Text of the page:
It’s Tuesday morning, you power on your laptop and get prepared for another busy day. But suddenly, you have a cold sweat and want to scream. Your Windows 7 laptop, which is filled with hundreds of critical files for your project, is no longer bootable. A missing file and a nasty malware code may make you lose months of hard work and a good deal of money. Unfortunately, this is not a nightmare and you can’t wake up. These are common disasters faced by many Windows 7 users:
1. Unbootable PC
After one year of continuous use, a Windows-based PC starts to accumulate issues and may one day refuse to boot. If it happens to you, you can try to boot your computer using the Windows 7 System Repair disc, which has the tools to resuscitate your dying PC. This is an easy thing if you buy Windows 7 separately, but many laptops and netbooks don’t come with a disc. If it happens, your only chance is to borrow a friend’s disc. Alternatively, if there is a healthy Windows 7 PC nearby, you can make a System Repair Disc (after reading this article, perhaps it is a good idea to make one before your PC becomes unbootable). You can create the disk by going to Start>System repair>Create a System Repair disc. To complicate things, by default, your PC doesn’t boot from its DVD drive, so you need to go to the BIOS setup screen (on many computers, press the “Delete” key repeatedly, moments after you turn on the PC). Change the boot order, save the changes and restart your PC. Your computer could be different, so check your motherboard manual. If despite all efforts, you can’t go to the BIOS setup screen, then you have a hardware problem. Once you boot the System Repair disc, the utility may inform you about the problem and ask for your permission to correct it.
2. Inaccessible Hard Drive
Your Windows 7 may not be able to boot, because the PC can’t access the hard drive. It means; a System Repair disc can no longer help you. Worse, if you don’t keep a recent backup anywhere, your important files are completely locked away inside the faulty hard drive. If you have a secondary hard drive, although it still healthy, you won’t be able to access it, until your primary hard drive works again or if you put it on another healthy PC. A catastrophic hard drive failure may happen if you notice a strange noise and your only chance of recovering the files is by sending the hard drive to a data-retrieval service. It can be expensive if you have hundreds of gigabytes of valuable data. However, there is a chance that your drive is physically okay, but it has partition problem, which makes the files unreadable. You can put the hard drive to other healthy PC and use Recover My Files. The license fee is $70 and it is quite reliable for recovering files from faulty, but physically undamaged hard drive. As an alternative you can also use Easeus Data Recovery Wizard Free Edition, which also works admirably well.
3. Frequent Blue Screen of Death
One minute you’re typing away with your laptop and the next, the whole screen turns blue and filled with cryptic white texts. If it happens once a month, you may just curse and reboot. But if the screen turns blue five times a day, you have an issue that needs fixing. Luckily, Windows keeps a log of these errors and you can view it to understand about them more. You can run “BlueScreenView”, a free utility to view the log, it is a portable software, which means you don’t need to install it. It provides a list of enabled drivers when the PC was crashed and highlights the possible culprits. If you notice a pattern, you should check the driver and find the latest update on the Internet. To make things easier, another free utility, the SlimDrivers can handle most of the chore for you, by notifying you when a driver is outdated. After registering the utility (also free), it can automate the updating process. You can even create a restore point before making an update. But don’t get too relaxed, you should check whether your PC works properly after a driver update and it is inadvisable to update your drivers all at once. Other common cause of BSoD is a bad RAM module. You can use Memtest86+, a free memory diagnostic utility; it is also downloadable as an .iso file to make a bootable CD.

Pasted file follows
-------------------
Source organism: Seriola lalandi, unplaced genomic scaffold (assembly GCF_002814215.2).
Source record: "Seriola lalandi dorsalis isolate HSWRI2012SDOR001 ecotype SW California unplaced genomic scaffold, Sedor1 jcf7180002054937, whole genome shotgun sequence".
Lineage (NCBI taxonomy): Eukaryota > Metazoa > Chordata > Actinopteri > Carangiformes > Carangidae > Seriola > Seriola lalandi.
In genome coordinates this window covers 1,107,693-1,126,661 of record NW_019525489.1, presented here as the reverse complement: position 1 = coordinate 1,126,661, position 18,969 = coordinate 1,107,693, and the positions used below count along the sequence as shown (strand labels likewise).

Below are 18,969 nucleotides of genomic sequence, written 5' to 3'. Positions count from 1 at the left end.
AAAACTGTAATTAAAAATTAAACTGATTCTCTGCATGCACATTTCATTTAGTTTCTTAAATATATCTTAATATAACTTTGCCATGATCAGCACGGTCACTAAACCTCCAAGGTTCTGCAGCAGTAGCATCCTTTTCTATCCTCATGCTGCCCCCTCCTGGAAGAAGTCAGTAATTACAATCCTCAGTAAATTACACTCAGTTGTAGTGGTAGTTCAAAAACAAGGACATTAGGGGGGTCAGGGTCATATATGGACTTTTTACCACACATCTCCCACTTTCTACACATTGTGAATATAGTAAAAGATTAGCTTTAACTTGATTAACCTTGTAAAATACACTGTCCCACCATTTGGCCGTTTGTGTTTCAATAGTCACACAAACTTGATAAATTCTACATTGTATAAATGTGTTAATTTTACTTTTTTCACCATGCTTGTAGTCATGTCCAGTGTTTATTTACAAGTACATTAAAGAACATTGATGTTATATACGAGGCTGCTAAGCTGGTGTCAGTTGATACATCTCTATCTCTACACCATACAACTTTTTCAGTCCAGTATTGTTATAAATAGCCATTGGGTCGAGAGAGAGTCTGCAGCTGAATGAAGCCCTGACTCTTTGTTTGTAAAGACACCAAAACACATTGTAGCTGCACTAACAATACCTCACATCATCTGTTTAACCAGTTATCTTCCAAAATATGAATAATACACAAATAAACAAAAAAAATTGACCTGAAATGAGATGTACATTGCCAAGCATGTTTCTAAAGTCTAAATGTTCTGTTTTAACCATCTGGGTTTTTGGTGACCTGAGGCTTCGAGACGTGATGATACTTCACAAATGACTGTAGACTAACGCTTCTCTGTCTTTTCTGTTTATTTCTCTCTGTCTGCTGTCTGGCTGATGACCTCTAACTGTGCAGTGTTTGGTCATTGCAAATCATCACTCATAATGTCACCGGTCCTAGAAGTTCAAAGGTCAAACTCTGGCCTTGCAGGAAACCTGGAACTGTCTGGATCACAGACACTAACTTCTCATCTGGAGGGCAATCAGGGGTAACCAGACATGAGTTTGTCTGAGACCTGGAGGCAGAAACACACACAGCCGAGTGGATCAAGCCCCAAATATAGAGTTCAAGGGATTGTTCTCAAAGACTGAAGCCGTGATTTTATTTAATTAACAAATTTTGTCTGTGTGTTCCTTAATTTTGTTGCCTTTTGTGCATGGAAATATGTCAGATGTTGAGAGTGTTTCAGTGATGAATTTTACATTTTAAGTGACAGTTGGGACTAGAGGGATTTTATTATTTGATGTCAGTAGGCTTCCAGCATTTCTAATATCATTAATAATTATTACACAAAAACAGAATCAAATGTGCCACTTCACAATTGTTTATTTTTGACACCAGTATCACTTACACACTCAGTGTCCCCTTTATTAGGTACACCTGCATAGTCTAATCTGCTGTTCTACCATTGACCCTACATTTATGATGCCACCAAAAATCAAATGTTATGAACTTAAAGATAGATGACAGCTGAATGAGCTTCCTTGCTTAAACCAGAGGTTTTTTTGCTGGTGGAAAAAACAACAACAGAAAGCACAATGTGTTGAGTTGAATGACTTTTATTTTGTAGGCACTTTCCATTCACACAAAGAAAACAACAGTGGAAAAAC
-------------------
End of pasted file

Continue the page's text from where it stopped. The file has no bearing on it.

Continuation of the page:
4. Missing administrator password
Someone may leave the office in a hurry and as the result many Windows 7 PCs are left stranded. If no one has the administrator password, it is not possible to access encrypted data, change important settings or even install software. With the Offline NT Password & Registry Editor, you can remove administrator password and log on to the account. It is also available in .iso version, to make a bootable CD.
5. The computer is infected
You computer may start to refuse to run certain programs, slow down or behave oddly. It could be a sign of malware infestation. What to do? If you’ve an anti-virus program installed, you shouldn’t use it to detect the malware as the program can’t stop the infection in the first place. You can use Malwarebytes Anti-Malware, a free software to perform a full scan on your system. It is also a good idea to scan your system using other software just to be safe. The SuperAntiSpyware Portable can run without installation on a flash drive. It is advisable to scan the computer using the flash drive, when it is in Safe Mode, so the malware is not loaded to make the removal easier. Good anti-malware software is updated almost daily, so you should check for the latest version before performing a scan. Another alternative is to use the .iso version of F-Secure Rescue CD.